gry” survey found that 6 in 10 children in K-8 public schools regularly come to school hungry and a majority of those students rely on school meals as their primary source of nutrition. That's why projects like these are so important. This was Amy Martinez's second year participating and helping people here is what matters to her. “I love the idea that it stays local,” she tell Lake Legal News. A paralegal with Dahl Family Law in Clermont, she brought her family too. Working in an assembly-line fashion, 13-year-old Isabella helped pack the meals, alongside her mom and grandparents. “I like helping people a lot,” the seventh grader says. How do 120 people pack more than 30,000 meals in two hours? Lentil casserole is the answer, covering all religious and dietary restrictions; the meal contains lentils, white rice, dehydrated vegetables and pink Himalayan salt. In the packing process, each person has a job, from adding an ingredient into the mix, to sealing the package and finally packing the meals up in small manageable boxes. (Story continues on page 34)

Lake Legal News Nov. 2015



Lake Legal News Nov. 2015

Lake Legal News Nov. 2015


(Continued from page 31)

The meals are then taken to the Salvation Army for distribution. Recipes are included with the meals to give recipients ideas and new things to try. The lentil casserole pairs well with beef, pork and chicken and can also be mixed with broth to create a hearty soup. Assistant State Attorney James Argento has participated each year, “It's very important for the legal community to come together for the local community,” he says. Partnered with Feeding Children Everywhere, hunger projects are a opportunity to be directly involved in the fight against hunger. Though a global organization now, Feeding Children Everywhere is the brainchild of Don Campbell and started five years ago in Sanford, Florida. Trying to feed the world was seemingly the next natural step for Campbell: “He was always cooking for everyone and always had a house full of people,” explains intern Annie Snyder. In just over a year, the organization reached its 1 million meal milestone and by October 2014, it had fed 20 million people. Monetary donations are accepted through the organization's web site and just $1 can provide four meals. 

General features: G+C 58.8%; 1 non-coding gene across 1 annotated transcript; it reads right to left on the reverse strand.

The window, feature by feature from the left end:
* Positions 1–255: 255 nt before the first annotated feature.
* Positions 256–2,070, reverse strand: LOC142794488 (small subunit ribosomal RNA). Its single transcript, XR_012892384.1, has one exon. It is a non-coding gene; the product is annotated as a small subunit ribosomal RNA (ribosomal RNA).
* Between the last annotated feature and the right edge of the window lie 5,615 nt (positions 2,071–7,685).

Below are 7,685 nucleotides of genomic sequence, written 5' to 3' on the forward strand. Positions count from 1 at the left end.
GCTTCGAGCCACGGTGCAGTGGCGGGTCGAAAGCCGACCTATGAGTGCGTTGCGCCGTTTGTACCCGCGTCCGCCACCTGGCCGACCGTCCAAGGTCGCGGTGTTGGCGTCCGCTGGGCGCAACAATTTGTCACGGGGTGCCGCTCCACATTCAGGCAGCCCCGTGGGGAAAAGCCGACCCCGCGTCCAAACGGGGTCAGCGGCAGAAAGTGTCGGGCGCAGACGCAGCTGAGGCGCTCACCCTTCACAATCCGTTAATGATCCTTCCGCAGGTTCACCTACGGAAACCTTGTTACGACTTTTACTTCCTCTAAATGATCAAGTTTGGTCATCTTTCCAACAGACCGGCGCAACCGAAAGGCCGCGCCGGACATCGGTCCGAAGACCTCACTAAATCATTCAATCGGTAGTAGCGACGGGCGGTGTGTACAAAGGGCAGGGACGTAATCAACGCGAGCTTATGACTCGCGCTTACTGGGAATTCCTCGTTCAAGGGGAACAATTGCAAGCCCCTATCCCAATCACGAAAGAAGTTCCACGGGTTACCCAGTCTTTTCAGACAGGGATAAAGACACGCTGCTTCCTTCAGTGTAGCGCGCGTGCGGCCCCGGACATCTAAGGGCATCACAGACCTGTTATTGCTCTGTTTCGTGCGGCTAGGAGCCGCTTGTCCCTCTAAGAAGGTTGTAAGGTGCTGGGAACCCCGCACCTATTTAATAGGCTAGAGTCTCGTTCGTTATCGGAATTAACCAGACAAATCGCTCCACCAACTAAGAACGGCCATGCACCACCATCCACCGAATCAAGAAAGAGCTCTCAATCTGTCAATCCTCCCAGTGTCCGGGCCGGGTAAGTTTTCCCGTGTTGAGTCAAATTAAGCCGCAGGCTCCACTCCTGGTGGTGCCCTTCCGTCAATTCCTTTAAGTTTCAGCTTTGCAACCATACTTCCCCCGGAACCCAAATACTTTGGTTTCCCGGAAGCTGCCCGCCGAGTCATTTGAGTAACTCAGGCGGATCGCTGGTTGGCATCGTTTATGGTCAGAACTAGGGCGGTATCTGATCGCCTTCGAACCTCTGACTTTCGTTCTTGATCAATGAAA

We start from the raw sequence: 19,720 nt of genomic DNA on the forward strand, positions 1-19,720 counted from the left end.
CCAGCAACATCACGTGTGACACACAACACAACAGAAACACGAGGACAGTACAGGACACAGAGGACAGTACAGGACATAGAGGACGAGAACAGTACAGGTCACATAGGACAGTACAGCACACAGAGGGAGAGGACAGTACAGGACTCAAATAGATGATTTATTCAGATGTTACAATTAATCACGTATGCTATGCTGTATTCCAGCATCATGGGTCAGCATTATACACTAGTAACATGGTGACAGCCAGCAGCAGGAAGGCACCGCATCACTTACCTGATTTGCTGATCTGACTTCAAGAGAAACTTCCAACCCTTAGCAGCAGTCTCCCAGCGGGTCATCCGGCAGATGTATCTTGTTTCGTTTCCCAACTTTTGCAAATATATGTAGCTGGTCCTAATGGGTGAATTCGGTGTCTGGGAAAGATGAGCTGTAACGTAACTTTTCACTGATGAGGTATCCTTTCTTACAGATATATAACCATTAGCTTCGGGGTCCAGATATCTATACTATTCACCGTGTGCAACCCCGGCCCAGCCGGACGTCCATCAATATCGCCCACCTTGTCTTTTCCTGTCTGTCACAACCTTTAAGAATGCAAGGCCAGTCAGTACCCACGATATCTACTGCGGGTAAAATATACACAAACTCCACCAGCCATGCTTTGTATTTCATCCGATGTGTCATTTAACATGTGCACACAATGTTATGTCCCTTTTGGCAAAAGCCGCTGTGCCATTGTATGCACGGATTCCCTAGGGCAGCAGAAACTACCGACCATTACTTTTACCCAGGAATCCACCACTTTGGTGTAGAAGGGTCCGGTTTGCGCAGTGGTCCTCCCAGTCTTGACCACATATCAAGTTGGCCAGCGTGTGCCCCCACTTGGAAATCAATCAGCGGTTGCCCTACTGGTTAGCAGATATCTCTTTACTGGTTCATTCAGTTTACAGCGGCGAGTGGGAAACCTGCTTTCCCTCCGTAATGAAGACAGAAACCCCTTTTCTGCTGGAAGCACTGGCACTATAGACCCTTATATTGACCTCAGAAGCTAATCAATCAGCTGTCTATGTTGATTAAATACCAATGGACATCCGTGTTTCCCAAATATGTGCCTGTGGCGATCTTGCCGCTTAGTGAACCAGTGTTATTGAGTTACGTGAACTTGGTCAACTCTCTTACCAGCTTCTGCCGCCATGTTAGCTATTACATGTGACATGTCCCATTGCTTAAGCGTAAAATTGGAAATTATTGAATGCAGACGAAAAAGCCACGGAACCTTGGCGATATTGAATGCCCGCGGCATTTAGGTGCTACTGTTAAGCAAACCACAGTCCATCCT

Lake Legal News Nov. 2015

Comments From The Event's Local Organizer: I attended a food packing event with my son several years ago at the global headquarters of Feeding Children Everywhere and had a great time. Shortly thereafter I met some of the key personnel for the organization while I was traveling for work and I decided that this may be a good project for the Lake County Bar Association. We have done this for three years now and it amazes me how excited everyone gets. People are asking for it in advance. In many cases their children want to know when the event is because they are so excited to participate. Food is very basic. There are way too many children that do not know where their next meal is coming from right here in Lake County. Kids have enough to worry about these days and they should not have to worry about their next meal.


Most people are very excited that this is an event that the whole family can participate in, from age 3 to 83. Most people recognize the beauty of empowering other people to help the children right here in our community with very little effort, in a fun way.

Attorney Gregory P. Smith has been practicing law in Tavares, Florida, for nearly 30 years. He is a partner in the personal injury firm of Oldham & Smith, and currently holds a position as a Director for the Lake County Bar Association. As organizer for three years in a row, Smith is the driving force behind Lake County's annual “Feeding Children Everywhere” event.

Lake Legal News Nov. 2015


Tom Mysinger and Cecil Garrett are ready to put a combined 60 years of law enforcement experience to work for you.


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Lake Legal Book

News: Briefs

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By: Gary S. Roen